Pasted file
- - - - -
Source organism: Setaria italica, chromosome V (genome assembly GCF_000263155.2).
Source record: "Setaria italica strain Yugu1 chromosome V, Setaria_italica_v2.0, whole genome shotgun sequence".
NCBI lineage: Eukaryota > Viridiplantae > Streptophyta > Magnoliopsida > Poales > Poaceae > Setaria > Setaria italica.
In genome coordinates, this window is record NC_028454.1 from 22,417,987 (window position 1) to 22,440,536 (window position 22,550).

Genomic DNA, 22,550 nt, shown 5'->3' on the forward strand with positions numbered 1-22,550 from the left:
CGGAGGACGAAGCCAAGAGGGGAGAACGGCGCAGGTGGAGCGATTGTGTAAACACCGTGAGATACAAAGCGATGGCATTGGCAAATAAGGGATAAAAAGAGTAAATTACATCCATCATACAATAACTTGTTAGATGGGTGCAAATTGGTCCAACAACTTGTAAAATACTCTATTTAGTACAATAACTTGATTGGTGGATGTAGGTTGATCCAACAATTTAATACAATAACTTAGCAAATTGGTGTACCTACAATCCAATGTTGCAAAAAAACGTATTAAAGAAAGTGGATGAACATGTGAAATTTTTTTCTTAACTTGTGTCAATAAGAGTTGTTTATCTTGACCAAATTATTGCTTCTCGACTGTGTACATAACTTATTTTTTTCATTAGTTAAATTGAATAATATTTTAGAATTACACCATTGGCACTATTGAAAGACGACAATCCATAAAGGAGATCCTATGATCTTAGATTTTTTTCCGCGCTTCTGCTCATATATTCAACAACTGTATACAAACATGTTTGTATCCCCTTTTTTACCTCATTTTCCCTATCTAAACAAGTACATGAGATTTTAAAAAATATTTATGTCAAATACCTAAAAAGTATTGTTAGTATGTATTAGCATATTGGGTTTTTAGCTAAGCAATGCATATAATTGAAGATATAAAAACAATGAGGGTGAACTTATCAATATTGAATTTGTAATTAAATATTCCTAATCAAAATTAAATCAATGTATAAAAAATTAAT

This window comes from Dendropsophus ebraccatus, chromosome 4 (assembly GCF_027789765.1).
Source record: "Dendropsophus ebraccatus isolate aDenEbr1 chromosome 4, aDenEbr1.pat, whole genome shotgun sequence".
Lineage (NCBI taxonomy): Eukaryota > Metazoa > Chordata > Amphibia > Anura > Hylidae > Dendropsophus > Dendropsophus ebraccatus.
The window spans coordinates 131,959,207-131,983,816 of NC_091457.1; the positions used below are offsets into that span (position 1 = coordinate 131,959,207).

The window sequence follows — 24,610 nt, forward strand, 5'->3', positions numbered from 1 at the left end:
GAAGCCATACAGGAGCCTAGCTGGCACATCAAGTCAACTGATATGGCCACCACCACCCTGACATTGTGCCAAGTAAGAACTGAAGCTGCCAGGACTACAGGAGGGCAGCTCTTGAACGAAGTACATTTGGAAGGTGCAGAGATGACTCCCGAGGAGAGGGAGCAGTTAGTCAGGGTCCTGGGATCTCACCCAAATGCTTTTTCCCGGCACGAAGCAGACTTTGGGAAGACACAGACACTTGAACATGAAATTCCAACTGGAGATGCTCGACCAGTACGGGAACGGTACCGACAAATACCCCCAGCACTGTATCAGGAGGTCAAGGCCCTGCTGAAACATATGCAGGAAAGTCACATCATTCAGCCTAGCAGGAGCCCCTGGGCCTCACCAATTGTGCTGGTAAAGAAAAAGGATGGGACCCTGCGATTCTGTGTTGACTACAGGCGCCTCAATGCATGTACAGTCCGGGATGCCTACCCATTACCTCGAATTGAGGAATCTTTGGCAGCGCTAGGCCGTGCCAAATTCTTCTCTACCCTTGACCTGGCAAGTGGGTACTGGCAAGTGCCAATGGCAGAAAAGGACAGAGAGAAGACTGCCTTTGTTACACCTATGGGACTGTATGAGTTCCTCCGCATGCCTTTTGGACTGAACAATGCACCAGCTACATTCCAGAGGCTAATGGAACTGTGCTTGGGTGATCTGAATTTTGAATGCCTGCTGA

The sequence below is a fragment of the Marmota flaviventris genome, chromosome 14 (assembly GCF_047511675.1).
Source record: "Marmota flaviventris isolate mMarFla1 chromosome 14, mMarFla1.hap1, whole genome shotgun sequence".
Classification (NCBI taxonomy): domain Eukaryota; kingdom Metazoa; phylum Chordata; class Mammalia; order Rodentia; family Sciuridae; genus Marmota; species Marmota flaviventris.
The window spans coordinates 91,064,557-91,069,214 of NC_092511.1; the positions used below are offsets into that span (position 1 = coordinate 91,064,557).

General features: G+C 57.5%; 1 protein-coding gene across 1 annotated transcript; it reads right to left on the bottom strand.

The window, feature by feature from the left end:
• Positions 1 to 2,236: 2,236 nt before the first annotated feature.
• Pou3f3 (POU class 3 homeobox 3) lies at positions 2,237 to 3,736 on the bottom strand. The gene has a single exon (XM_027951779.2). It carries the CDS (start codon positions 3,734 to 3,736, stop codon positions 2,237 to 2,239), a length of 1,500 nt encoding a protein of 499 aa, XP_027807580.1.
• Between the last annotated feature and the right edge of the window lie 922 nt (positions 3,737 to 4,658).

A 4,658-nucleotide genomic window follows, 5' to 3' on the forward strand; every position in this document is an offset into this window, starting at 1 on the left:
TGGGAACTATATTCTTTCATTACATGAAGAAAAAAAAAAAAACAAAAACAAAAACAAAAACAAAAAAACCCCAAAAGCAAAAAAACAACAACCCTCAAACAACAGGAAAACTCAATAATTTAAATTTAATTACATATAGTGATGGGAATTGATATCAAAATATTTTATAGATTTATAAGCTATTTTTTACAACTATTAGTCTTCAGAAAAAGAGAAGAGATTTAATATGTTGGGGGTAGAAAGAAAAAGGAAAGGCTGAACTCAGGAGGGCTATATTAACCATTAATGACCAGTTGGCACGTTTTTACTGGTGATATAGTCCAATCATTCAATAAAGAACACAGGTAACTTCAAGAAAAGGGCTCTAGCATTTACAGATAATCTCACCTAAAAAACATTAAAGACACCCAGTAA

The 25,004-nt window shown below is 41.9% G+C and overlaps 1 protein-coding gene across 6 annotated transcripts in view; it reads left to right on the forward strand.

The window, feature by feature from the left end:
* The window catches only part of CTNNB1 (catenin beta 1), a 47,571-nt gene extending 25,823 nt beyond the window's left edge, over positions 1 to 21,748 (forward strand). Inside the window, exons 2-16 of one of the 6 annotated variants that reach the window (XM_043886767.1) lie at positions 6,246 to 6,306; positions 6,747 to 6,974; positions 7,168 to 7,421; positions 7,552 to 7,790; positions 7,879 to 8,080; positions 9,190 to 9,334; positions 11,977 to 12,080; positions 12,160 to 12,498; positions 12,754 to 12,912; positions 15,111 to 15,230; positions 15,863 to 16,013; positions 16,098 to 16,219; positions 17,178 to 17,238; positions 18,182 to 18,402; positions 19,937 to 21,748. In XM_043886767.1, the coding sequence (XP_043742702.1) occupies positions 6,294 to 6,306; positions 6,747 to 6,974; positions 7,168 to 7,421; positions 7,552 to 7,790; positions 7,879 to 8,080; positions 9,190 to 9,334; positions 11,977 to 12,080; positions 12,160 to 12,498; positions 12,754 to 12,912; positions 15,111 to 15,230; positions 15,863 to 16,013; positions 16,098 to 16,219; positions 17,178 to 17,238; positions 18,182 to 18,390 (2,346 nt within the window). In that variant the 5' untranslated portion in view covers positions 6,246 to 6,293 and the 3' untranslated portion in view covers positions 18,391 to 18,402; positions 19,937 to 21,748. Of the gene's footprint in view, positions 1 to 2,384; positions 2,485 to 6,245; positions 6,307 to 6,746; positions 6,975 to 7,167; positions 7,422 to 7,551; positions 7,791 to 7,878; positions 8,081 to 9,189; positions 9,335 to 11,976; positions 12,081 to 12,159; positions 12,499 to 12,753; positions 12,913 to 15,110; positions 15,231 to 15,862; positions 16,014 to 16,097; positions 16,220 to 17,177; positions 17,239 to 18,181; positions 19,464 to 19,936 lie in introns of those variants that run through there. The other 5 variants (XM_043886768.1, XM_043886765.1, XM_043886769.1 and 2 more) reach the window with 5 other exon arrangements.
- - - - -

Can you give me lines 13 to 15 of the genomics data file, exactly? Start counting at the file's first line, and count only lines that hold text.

The sequence below is a fragment of the Marmota flaviventris genome, chromosome 14 (assembly GCF_047511675.1).
Source record: "Marmota flaviventris isolate mMarFla1 chromosome 14, mMarFla1.hap1, whole genome shotgun sequence".
Classification (NCBI taxonomy): domain Eukaryota; kingdom Metazoa; phylum Chordata; class Mammalia; order Rodentia; family Sciuridae; genus Marmota; species Marmota flaviventris.